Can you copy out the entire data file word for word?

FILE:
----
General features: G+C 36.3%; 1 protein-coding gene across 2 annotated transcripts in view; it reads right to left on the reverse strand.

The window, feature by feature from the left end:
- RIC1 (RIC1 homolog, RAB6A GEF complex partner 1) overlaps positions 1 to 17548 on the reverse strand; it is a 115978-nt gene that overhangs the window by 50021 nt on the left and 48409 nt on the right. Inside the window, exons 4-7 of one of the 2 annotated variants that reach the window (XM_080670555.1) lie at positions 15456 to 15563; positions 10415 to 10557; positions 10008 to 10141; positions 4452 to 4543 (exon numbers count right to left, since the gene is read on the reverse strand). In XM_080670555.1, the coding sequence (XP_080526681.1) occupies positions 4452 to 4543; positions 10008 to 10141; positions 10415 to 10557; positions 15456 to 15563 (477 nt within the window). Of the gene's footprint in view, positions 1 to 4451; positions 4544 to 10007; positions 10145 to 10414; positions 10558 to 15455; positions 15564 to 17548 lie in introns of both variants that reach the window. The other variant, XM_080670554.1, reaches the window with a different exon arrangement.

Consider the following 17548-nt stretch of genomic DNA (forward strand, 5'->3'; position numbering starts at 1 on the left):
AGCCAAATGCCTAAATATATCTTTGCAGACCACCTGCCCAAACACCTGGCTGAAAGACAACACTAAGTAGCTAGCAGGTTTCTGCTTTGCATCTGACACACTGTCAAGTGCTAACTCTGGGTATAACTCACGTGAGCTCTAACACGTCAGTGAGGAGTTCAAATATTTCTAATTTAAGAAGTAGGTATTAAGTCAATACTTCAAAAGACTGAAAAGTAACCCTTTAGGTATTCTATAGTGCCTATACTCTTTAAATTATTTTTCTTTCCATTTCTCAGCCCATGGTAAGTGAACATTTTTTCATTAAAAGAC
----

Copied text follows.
General features: G+C 36.3%; 1 protein-coding gene across 2 annotated transcripts in view; it reads right to left on the reverse strand.

The window, feature by feature from the left end:
- RIC1 (RIC1 homolog, RAB6A GEF complex partner 1) overlaps positions 1 to 17548 on the reverse strand; it is a 115978-nt gene that overhangs the window by 50021 nt on the left and 48409 nt on the right. Inside the window, exons 4-7 of one of the 2 annotated variants that reach the window (XM_080670555.1) lie at positions 15456 to 15563; positions 10415 to 10557; positions 10008 to 10141; positions 4452 to 4543 (exon numbers count right to left, since the gene is read on the reverse strand). In XM_080670555.1, the coding sequence (XP_080526681.1) occupies positions 4452 to 4543; positions 10008 to 10141; positions 10415 to 10557; positions 15456 to 15563 (477 nt within the window). Of the gene's footprint in view, positions 1 to 4451; positions 4544 to 10007; positions 10145 to 10414; positions 10558 to 15455; positions 15564 to 17548 lie in introns of both variants that reach the window. The other variant, XM_080670554.1, reaches the window with a different exon arrangement.

Consider the following 17548-nt stretch of genomic DNA (forward strand, 5'->3'; position numbering starts at 1 on the left):
AGCCAAATGCCTAAATATATCTTTGCAGACCACCTGCCCAAACACCTGGCTGAAAGACAACACTAAGTAGCTAGCAGGTTTCTGCTTTGCATCTGACACACTGTCAAGTGCTAACTCTGGGTATAACTCACGTGAGCTCTAACACGTCAGTGAGGAGTTCAAATATTTCTAATTTAAGAAGTAGGTATTAAGTCAATACTTCAAAAGACTGAAAAGTAACCCTTTAGGTATTCTATAGTGCCTATACTCTTTAAATTATTTTTCTTTCCATTTCTCAGCCCATGGTAAGTGAACATTTTTTCATTAAAAGAC